AL I:11

These are fools that men adore; both their Gods & their men are fools.

To whom does “these” refer to? Disconnected from the other verses, it would simply mean anyone that men adore are fools. This seems to be an incorrect reading as to adore someone would imply that they are a fool and as I cannot see a reading of this verse with positive connotations for the word fool, adoring would be redefined as a form of ridicule.

Looking to the previous verse for context, “these” refers to “the many & the known” who are ruled by the “servants” who are “few & secret”. This verse also adds context to the previous verse when we ask “who are the fools, these many & known?” The second part of the verse answers “their Gods & their men”. It is also important to note that this is also in the context of “men” or within our microcosm. In the macrocosm, the definition of “the many & the known” could be different. This is also the first verse that is relative to the microcosm. If the previous ten verses are related to the emanations of the spheres, this verse then could be assigned to the first path, aleph, the bridge between kether and chokmah, the tarot trump designated to which is The Fool.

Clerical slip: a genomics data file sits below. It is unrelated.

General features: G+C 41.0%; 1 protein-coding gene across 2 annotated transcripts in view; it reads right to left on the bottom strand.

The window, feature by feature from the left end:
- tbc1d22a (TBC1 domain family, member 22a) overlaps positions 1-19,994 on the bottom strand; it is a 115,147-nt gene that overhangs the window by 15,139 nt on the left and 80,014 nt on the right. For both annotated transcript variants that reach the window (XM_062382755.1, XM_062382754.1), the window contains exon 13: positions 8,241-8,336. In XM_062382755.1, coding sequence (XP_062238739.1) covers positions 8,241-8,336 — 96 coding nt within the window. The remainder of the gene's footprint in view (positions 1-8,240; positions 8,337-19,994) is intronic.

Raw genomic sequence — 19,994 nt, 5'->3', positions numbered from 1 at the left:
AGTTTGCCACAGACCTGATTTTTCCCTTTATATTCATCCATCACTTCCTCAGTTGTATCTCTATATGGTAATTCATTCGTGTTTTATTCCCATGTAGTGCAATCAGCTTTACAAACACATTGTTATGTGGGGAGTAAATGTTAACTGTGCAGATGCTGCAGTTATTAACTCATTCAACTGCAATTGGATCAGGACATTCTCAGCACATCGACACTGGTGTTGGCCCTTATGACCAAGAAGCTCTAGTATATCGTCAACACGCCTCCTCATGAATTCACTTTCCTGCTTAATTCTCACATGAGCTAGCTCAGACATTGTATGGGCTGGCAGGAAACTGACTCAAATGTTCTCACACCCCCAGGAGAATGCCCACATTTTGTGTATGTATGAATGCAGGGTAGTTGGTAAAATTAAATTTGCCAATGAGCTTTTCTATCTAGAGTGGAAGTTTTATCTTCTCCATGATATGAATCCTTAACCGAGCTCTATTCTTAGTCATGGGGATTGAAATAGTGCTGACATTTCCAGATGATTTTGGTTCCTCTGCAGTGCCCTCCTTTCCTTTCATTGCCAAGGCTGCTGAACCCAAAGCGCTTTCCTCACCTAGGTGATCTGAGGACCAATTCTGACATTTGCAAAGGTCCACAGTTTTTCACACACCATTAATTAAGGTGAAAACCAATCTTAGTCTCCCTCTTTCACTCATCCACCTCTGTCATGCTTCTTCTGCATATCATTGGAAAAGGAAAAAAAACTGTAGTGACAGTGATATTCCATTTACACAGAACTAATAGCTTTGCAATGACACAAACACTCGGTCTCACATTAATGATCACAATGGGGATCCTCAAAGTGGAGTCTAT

So, we have established that “the Many & the Known” of men who are “their Gods and their men” are fools. Why are they fools and what does being a fool mean? As “the Many & the Known” are ruled over by the few & secret that are servants of the god who is speaking they are third in the grand pecking order. As the few that rule these are secret they are unknown to the “the Many & the Known” who thus believe that they are the first in this order and therefore they are fools. This is the concept of the demiurge and of the black brothers, who being ignorant or scornful of the selfless all, set form and ego upon the throne and are easily manipulated by those who know the secrets.

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